In a study filed with the Federal Communications Commission, Competitive Carriers Association (CCA) asked the Commission to reconsider awarding Rural Digital Opportunity Fund (RDOF) Phase I grants to wealthy, densely populated areas that already have access to broadband, and instead direct support to genuinely unserved communities.
In a statement, CCA President & CEO Steven K. Berry said, “Pervasive errors in broadband data unfortunately led to some of the nation’s wealthiest, most densely populated areas set to receive RDOF Phase I funds. This program was designed to provide critical support to completely unserved areas, and I strongly encourage the Commission to better direct RDOF funding to areas that truly need it. For an organization whose members serve and connect rural communities, the potential misallocation of funding is troubling.”
Berry, whose organization has long advocated for more reliable data, said, “This is a prime example of what can happen if bad data is used. The good news is that the FCC can correct this mistake and help rural America close the digital divide. Consumers and businesses in rural areas stand to benefit greatly from access to broadband services, and CCA is ready and willing to work with the Commission to help achieve this important goal.”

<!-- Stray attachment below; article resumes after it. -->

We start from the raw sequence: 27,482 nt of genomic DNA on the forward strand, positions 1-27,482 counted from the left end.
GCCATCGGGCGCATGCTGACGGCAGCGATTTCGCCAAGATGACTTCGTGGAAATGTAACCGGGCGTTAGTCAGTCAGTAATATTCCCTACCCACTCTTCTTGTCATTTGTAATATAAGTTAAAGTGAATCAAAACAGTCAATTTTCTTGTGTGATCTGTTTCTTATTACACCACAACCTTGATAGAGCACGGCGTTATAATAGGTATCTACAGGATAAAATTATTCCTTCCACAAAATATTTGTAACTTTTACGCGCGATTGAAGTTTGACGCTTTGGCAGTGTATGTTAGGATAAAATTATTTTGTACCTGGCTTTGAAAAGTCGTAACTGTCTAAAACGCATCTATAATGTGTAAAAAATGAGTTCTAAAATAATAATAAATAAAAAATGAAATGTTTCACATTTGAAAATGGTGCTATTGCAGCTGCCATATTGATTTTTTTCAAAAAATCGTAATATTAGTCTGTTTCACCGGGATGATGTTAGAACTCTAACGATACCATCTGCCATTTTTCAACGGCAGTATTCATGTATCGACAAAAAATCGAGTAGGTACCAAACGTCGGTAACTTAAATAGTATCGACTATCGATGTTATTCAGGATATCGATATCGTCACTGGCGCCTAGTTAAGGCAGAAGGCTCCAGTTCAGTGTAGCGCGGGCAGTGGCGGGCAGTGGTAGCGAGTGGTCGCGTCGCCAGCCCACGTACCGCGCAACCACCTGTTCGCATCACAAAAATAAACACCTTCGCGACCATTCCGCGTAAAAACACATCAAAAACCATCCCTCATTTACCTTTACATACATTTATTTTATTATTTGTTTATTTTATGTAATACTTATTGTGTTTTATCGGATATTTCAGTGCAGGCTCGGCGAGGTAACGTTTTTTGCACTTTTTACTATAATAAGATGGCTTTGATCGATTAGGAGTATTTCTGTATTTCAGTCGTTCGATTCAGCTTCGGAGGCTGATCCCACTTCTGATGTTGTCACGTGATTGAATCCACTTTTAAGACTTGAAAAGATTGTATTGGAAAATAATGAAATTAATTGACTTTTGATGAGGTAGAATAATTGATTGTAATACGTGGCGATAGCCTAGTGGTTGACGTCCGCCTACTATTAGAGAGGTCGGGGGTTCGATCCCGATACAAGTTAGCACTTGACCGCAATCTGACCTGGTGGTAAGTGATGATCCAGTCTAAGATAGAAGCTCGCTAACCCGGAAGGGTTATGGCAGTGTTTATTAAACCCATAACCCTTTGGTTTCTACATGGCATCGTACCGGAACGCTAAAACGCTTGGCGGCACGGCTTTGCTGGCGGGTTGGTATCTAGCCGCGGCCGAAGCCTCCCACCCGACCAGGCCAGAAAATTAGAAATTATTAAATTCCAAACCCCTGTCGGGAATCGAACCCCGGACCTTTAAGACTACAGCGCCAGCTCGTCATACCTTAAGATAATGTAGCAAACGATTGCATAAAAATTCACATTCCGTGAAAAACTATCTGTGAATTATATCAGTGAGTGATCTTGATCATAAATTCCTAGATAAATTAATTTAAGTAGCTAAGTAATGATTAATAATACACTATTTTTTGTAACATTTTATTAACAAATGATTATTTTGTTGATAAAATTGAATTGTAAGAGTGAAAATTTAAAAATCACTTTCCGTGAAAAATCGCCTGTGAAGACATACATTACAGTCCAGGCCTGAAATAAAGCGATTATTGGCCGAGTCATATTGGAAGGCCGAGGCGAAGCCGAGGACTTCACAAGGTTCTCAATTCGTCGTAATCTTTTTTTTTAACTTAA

CCA said the errors will send hundreds of millions of dollars of subsidies to areas that do not need it, including some of the nation’s wealthiest, most densely populated areas:
·Fisherman’s Wharf in San Francisco, California, which is one of the busiest and most well-known tourist attractions in the western United States;
· Portions of the inner loop central business district in downtown Chicago, Illinois, which is second only to midtown Manhattan in commercial activity; · Some of the largest and busiest airports in the world; and
· Preeminent technology hubs such as Apple Headquarters in Cupertino, California and the MIT campus in Cambridge, Massachusetts
These RDOF award sites are not aberrations, but—according to a comprehensive new analysis of publicly available data that CCA has conducted—cover nearly 403,000 people, which is greater than the population of New Orleans, Tulsa, or Tampa.
Furthermore, these areas have median incomes or population densities well above the national average and, by extension, are very likely already to have access to 25/3 Mbps broadband service. Indeed, spot checks of addresses within many of the census blocks slated to receive support revealed that many of these areas have access to multiple, competing broadband service providers offering services in excess of 25/3 Mbps.
All told, CCA estimates the FCC will improperly send between at least $115 million to as much as $745 million of ratepayer fees to locations with sites that actually receive fixed broadband service of 25/3 Mbps or more, and between at least $144 million to more than $1 billion of ratepayer fees to locations with sites that actually receive fixed or mobile broadband service of 25/3 Mbps or more.
“The flaws in the data risk having influenced bidding in unpredictable ways that would frustrate the goal of distributing RDOF funds to those areas truly in need. Subsidizing broadband services in wealthy, densely populated census blocks that have one or more service providers offering high-speed broadband wastes Federal funds, saps market incentives for facilities-based deployment, and deprives people and businesses in areas that truly need assistance from the support they deserve,” CCA informed the FCC.